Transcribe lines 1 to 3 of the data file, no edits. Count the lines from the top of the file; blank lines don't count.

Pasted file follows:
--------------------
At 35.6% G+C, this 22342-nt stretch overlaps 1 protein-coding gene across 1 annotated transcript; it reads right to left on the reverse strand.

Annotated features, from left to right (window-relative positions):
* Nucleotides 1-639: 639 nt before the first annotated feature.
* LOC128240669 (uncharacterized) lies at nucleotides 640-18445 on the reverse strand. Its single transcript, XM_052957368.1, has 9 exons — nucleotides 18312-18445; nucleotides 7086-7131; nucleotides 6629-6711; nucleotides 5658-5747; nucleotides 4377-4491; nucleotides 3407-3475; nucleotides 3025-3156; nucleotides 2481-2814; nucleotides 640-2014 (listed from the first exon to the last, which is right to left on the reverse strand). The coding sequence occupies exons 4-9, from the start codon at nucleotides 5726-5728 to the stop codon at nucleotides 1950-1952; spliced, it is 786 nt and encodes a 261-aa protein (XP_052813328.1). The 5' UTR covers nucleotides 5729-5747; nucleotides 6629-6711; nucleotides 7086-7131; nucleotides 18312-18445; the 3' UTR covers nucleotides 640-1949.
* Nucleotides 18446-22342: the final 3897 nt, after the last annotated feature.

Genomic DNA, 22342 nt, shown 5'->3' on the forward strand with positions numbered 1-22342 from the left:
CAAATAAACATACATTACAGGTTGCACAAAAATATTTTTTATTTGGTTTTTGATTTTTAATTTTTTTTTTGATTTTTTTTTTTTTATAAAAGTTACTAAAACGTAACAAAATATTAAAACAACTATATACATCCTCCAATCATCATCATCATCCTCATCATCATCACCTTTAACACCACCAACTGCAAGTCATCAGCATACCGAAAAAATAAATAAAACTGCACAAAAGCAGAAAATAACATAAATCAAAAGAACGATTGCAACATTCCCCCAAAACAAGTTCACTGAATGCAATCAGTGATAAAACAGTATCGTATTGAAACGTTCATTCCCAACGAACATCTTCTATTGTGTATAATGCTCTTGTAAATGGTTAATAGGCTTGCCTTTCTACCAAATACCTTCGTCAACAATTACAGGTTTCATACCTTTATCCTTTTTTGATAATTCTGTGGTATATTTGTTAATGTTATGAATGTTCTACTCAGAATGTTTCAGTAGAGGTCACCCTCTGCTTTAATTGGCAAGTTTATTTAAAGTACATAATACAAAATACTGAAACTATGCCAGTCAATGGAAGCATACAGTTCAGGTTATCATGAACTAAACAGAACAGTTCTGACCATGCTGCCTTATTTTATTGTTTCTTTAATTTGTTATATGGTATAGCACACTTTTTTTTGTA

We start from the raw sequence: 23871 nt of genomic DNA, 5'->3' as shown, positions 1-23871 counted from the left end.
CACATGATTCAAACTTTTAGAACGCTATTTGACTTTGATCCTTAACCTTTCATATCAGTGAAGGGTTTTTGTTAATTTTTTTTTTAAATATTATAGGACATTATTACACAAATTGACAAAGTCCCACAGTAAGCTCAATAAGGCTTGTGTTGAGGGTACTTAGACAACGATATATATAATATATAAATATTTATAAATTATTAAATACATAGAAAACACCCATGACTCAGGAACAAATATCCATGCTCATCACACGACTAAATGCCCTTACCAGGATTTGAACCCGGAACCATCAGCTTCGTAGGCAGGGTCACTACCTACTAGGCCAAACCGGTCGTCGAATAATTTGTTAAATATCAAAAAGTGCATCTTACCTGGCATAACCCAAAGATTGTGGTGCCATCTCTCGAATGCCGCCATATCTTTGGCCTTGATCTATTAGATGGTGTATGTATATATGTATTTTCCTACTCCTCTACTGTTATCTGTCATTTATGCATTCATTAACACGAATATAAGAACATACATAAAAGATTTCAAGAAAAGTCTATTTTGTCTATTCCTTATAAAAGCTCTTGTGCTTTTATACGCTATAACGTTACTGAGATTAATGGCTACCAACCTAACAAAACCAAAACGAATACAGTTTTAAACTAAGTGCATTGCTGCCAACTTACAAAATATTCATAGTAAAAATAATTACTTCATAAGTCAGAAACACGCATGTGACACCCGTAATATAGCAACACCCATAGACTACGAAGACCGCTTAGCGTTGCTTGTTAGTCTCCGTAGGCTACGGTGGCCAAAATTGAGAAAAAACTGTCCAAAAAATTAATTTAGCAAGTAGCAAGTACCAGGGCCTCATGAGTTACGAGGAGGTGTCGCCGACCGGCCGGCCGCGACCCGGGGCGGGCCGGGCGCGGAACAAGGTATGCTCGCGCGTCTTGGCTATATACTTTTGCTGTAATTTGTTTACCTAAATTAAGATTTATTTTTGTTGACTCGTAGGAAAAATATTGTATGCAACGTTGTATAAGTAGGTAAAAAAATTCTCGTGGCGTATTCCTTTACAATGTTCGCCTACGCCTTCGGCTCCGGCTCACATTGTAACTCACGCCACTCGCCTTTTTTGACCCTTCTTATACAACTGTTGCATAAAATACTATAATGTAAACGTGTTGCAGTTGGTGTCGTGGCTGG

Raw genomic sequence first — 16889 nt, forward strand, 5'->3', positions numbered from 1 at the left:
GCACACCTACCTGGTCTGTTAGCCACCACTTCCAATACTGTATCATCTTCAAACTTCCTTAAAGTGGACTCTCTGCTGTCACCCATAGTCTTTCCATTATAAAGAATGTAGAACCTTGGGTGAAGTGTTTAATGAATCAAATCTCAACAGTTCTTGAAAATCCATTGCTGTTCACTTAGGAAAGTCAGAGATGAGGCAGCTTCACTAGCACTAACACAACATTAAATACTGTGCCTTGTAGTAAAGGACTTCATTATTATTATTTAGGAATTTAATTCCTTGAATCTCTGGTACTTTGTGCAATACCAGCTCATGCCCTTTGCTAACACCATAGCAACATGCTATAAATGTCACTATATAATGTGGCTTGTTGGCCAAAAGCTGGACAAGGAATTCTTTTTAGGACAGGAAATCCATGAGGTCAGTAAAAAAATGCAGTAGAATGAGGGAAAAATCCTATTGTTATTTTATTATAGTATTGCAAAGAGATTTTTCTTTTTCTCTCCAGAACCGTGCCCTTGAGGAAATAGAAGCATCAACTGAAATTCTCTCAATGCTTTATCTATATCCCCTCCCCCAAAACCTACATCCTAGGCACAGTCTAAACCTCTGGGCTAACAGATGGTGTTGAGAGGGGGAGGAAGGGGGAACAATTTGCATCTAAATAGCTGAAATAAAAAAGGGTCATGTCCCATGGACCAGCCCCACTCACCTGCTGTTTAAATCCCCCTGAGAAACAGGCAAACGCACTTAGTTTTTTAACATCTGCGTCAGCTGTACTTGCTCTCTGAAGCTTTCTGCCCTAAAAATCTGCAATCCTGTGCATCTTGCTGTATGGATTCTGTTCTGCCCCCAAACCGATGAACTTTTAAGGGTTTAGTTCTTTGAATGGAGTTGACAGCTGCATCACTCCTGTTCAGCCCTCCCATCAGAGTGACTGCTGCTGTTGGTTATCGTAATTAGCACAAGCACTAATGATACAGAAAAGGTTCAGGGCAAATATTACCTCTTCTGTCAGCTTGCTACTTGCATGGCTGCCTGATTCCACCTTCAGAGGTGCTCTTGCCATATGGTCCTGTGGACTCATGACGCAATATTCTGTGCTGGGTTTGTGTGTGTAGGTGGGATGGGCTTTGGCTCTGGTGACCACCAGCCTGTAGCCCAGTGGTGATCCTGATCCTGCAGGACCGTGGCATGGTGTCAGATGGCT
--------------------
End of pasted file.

At 35.6% G+C, this 22342-nt stretch overlaps 1 protein-coding gene across 1 annotated transcript; it reads right to left on the reverse strand.

Annotated features, from left to right (window-relative positions):
* Nucleotides 1-639: 639 nt before the first annotated feature.